Revised Holden Colorado LTZ capable on and off road, well appointed, rugged and great value for money
The current Holden Colorado range is a key bread winner for Holden and does battle with a wide variety of utes on the Australian market. Rivals include include the venerable Toyota Hilux, Ford Ranger, Mazda BT-50, Volkswagen Amarok, it’s distantly related cousin the Isuzu D-Max and even perhaps to a lesser extent, the Mercedes-Benz X-Class.
That means the Holden needs to offer a wide variety of buyers a range of options and configurations to suit their needs, whether they be for work or play. The Colorado range is indeed diverse. The line-up kicks off with the Colorado LS manual cab chassis 4×2 which is priced from $29,490 plus on road costs and tops out with the dual cab Colorado Z71 4×4 auto, which has a recommended retail price of $57,190, plus on roads.
All Colorado models are powered by a 2.8 litre four cylinder turbocharged and intercooled diesel engine that develops a healthy 147kW @ 3600rpm and 500Nm @ 2000rpm. Customers can choose from either a six-speed manual or six-speed automatic, depending on the model.
We tested the middle of the Colorado LTZ 4×4 dualcab with the six-speed auto, which retails for $52,690 plus government charges.
The LTZ could be one of the most important Colorado models as its very much a leisure vehicle that’s equipped for family/weekend duties as it is lugging around tools and equipment around worksites.
The standard equipment list is generous: you get dual zone climate, Holden’s MyLink infotainment system which includes satellite navigation and Apple CarPlay and Android Auto, reversing camera and front and rear parking sensors – these aren’t even available as an option on the Hilux, alloy wheels, a sports bar, tonneau cover, side steps and even a big decal on the tailgate the spells out “Colorado” just in case you mistake the Holden ute for any of its rivals. Oh, there’s also remote start which is handy. But the system isn’t perfect, as I’ll explain later.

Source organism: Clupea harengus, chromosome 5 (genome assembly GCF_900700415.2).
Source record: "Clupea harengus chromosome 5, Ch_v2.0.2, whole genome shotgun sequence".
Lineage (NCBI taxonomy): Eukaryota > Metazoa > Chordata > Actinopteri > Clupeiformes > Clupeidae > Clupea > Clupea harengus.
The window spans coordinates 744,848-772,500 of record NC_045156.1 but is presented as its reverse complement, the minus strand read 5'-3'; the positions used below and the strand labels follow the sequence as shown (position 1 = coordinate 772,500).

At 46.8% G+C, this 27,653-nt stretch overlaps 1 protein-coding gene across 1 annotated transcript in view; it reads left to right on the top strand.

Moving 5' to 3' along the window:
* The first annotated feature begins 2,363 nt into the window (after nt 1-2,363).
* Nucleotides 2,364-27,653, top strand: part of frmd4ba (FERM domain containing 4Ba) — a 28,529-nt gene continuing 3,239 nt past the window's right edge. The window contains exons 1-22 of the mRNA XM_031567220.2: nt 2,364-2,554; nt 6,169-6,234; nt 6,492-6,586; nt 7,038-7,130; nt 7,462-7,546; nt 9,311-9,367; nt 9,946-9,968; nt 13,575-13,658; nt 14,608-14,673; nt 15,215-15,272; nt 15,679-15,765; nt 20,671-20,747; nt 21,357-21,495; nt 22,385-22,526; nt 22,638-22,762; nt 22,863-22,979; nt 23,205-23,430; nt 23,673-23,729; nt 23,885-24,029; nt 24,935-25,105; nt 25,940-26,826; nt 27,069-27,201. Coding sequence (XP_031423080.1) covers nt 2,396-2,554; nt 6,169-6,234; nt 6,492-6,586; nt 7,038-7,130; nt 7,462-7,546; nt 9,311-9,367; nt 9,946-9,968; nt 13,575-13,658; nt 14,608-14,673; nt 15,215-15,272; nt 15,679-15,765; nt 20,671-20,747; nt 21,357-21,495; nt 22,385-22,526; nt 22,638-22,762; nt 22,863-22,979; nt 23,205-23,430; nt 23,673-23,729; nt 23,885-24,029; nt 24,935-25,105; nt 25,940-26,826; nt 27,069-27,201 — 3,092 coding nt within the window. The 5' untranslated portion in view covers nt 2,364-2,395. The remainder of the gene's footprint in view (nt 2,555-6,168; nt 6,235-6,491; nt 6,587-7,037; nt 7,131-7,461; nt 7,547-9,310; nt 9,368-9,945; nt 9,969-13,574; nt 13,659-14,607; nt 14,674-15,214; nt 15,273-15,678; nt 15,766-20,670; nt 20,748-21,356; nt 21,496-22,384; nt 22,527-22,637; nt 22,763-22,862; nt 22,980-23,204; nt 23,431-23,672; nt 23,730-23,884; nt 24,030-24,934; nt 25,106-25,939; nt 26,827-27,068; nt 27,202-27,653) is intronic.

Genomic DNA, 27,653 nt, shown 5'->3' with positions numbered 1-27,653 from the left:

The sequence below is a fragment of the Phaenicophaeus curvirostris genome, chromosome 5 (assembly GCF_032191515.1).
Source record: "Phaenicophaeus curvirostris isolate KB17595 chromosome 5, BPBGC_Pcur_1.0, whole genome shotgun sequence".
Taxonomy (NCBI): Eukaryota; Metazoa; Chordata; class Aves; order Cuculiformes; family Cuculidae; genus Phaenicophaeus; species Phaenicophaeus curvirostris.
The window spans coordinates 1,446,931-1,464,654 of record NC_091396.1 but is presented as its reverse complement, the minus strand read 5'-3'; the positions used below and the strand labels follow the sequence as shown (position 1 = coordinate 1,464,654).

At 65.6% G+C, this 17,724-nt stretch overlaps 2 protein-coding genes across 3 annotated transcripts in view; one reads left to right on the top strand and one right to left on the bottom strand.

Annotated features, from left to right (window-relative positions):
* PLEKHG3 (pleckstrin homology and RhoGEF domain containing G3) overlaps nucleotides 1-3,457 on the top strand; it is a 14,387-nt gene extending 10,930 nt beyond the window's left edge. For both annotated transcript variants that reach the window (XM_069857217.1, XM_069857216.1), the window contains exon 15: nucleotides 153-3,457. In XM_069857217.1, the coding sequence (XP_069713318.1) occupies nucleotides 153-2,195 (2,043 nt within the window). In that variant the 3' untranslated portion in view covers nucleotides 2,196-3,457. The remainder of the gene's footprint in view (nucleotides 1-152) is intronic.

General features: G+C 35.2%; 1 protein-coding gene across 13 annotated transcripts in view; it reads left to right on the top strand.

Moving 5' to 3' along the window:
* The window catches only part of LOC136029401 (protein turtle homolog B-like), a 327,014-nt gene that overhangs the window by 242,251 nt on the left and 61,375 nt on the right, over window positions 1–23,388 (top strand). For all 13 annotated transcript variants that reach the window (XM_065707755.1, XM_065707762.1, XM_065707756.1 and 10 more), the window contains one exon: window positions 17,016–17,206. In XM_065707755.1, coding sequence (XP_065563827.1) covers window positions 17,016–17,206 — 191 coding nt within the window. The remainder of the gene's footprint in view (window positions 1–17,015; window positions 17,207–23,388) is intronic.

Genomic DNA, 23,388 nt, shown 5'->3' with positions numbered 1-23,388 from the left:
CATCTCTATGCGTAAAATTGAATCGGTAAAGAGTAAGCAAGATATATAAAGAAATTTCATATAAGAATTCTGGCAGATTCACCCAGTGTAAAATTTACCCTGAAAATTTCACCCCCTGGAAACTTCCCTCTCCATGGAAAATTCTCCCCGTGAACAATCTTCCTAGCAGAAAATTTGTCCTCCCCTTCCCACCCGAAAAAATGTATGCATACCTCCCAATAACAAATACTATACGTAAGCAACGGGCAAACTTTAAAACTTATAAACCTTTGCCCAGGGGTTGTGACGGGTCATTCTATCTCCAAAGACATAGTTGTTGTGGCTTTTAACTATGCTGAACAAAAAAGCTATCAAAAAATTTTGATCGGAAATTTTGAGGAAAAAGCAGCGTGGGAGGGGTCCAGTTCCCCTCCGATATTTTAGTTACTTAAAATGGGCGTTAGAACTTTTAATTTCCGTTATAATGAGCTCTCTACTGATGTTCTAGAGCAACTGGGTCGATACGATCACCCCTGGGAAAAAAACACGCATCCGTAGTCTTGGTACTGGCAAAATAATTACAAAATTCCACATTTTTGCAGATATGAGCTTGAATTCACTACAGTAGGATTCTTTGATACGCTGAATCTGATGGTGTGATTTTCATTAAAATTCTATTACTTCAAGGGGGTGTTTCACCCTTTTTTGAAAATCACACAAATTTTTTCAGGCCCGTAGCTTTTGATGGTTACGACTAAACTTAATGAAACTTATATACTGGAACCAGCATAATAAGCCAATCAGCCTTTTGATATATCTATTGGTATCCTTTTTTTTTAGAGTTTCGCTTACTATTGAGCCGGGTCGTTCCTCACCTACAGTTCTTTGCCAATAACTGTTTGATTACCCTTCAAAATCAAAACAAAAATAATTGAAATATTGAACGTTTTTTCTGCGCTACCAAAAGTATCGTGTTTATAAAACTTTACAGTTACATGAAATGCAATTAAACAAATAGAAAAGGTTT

On the road the Colorado LTZ is actually a very decent thing to drive – bearing in mind it’s still a big dual cab ute – the ride is comfortable, although, an empty tray can mean the rear springs can feel a little busy at times. But, it’s bearable. All other road imperfections fairly well.
Steering is decent too, and it doesn’t generate that vague wooly feeling that is often found in vehicles that are designed to go off road.
That 2.8 litre diesel proved to be a gem. It provides bundles of power and torque from fairly low down in the rev range which makes for strong overtaking on the open road, battling obstacles off it and easy towing.
Refinement is good too. While the engine never disguises the fact that it is a diesel, the amount of vibration that filters through to the cabin is minimal, meaning that the Colorado LTZ proved itself a competent long distance cruiser.
Climb aboard and you’ll find that everything is simply laid out, the controls are chunky and it all feels very purposeful. Head and legroom up front is fine, up the back some taller passengers may find that legroom is a little tight. You should be able to fit three across that rear bench without too much drama.
Although we didn’t find the seats back breaking, we did find them a little flat and short on under thigh support. Some of the interior plastics also felt little cheap but hard wearing but then again, this is a ute, not a luxury tourer.
Now, that remote start system. While it generally works like any other remote start system where you push the “Lock” button followed by the curly arrow thing and then the engine bursts into life. It’ll even prime the in car fan to make things are little more comfortable when you jump inside. Nice. You need to turn the key in the barrel once you get in, though, which is a little cumbersome.
Sale or No Sale?
We like the revised Holden Colorado LTZ. We like the way it drives, we like the value and we even like the way it looks. Definitely something to add to the shopping list.